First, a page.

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I'm hoping someone can settle a dispute between my husband and I. I really just want him to see it in print, then maybe it'll sink in. How often does everyone change their furnace filter during the winter months? He changes ours twice a year and really honestly believes that it is often enough. I say it should be every month during November to April. What do you think? I'll show him all responses.
Get the cleanable, reusable kind and hose them off thoroughly once a month. Reuse & recycle whenever possible.
I know this "question" is fairly old but, I subscribe to Consumer Reports and there was a small article in the Dec/07 addition that had ratings for furnace filters. In "their" ratings, they listed the cheapy filters, do next to nothing for filtering. The reusuable filters, (pricey) clean even less than the cheapies. In their tests, the best cleaning filter is made by 3M. It filters extremely well and doesn't restrict airflow (In their words) I loaned my Dad that magazine, so I'm sorry that I don't know the exact name of that 3M filter. I do remember it was around $12 dollars though and they recommend changing the filter once a month. So it could get quite expensive for that particular filter. I still use the Ace Hardware cheepies though and DO change them monthly! Hope this helps!! Steve, Blair, Nebr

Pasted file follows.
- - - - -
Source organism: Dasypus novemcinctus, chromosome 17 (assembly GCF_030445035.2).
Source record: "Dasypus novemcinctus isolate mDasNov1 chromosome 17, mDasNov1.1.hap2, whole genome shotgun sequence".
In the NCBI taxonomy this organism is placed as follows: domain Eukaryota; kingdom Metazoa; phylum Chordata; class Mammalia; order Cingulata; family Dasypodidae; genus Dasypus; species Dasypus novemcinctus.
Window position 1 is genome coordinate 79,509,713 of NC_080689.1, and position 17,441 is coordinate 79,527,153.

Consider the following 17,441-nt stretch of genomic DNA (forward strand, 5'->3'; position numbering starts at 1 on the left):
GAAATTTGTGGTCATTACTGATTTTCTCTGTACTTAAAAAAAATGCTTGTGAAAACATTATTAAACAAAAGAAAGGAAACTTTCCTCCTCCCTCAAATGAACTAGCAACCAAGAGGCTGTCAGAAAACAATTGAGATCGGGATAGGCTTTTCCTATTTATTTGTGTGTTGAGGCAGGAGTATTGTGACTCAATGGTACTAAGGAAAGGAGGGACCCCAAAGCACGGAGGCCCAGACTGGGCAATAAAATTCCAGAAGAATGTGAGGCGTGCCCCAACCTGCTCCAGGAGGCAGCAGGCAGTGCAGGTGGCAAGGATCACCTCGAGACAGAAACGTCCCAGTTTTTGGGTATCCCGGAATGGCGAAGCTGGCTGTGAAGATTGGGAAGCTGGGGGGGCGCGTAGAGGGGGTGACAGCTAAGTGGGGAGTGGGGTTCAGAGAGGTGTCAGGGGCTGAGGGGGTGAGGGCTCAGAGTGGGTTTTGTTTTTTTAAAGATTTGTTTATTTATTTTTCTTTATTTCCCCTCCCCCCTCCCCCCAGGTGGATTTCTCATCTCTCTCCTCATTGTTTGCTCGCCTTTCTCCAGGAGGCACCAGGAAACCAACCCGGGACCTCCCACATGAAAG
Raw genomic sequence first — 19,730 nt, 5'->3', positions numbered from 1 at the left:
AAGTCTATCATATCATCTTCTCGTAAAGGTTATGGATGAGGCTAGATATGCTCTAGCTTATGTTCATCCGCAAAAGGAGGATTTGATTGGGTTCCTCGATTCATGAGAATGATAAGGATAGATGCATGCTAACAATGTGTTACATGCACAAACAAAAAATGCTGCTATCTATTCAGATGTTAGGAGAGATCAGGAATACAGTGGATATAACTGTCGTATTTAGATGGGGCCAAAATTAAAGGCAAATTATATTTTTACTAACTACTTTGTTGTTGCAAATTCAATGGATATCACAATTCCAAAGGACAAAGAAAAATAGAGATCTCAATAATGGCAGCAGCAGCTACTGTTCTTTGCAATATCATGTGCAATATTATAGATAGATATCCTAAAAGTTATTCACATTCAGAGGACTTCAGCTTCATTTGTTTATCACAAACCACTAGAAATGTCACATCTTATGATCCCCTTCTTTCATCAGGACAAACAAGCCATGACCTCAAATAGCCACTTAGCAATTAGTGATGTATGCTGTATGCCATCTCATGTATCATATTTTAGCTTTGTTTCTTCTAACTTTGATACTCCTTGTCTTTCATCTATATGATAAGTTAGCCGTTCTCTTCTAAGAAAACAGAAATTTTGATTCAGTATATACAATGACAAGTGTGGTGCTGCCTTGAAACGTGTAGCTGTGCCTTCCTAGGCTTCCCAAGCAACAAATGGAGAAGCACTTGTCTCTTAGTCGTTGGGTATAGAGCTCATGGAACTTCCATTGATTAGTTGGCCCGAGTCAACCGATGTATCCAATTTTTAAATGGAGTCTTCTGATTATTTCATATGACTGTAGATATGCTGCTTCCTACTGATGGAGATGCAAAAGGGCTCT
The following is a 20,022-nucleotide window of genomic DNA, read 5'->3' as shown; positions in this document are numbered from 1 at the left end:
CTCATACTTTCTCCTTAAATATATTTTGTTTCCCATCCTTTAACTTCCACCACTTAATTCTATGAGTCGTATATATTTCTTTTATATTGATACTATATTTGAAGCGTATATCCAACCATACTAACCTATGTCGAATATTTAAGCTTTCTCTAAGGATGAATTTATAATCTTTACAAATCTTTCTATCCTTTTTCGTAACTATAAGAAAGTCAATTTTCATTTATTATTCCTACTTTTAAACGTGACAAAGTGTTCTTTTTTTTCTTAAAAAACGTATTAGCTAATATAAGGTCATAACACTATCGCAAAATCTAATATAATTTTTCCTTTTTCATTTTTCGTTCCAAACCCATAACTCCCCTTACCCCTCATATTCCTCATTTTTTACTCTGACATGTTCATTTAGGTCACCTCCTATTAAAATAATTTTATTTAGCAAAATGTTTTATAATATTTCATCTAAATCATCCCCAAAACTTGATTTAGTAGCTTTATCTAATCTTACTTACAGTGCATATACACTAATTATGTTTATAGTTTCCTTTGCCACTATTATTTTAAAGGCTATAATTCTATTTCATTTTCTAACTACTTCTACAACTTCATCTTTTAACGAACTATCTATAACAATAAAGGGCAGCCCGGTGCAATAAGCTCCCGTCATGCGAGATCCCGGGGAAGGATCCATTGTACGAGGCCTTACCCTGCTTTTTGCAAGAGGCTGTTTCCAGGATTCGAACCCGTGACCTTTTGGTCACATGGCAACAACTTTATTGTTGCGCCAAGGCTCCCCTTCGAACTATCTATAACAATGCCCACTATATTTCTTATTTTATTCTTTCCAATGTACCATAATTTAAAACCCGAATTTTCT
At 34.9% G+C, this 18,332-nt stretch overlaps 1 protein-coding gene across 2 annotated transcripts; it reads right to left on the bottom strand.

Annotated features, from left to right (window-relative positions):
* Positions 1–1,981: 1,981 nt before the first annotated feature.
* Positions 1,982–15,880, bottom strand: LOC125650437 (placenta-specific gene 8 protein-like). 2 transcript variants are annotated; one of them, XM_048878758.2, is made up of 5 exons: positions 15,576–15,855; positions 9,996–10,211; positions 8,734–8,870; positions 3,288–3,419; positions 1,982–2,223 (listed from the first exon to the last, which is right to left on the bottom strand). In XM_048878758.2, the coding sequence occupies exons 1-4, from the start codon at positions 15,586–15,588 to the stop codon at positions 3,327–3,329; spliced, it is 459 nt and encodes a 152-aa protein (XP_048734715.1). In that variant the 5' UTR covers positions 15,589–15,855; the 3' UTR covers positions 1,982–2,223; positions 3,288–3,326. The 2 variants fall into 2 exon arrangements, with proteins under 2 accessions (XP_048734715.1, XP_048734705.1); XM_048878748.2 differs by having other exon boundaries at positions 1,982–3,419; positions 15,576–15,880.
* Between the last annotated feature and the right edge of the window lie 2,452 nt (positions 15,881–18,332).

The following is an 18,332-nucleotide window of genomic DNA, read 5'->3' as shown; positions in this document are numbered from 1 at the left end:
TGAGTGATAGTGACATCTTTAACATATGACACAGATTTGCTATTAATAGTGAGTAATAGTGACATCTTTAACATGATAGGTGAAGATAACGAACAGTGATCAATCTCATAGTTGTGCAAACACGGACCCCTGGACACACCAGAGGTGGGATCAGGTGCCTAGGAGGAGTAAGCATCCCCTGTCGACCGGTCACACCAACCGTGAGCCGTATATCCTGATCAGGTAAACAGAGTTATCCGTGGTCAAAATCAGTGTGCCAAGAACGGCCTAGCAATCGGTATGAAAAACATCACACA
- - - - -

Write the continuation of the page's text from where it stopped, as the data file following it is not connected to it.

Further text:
Did a bunch of research online and monthly is the consensus. I have a HVAC system and I use the Flanders PrecisionAire 14x30x1 filters. A case of 12 covers you for the year and it's $20.00 at Ace Hardware online. Delivered to your door!! That's a small price to pay for cleaner & healthier air in your home, especially if you have kids like me.
It really depends on the type of filter you are using. Some should be changed once a month while others should be changed once every three months. There are also a variety of air filters out there including: HEPA, Ionic, Carbon and UV Light. For more information, check out this article:
Keep in mind: It is a complete myth that when a partially clogged filter begins to slow down the airflow, the fan will "work harder to try to maintain airflow". Fans don't try to maintain airflow. They have no will. In the real world, squirrel cage fans actually work harder when they are moving air freely. If you completely block the airflow, the fan will spin faster because it's easier to just spin the air around in its chamber than to move large quantities of air. It doesn't spin faster because it's "trying harder". There are good reasons to change filters, but saving electrical energy from fan use is simply not one of them.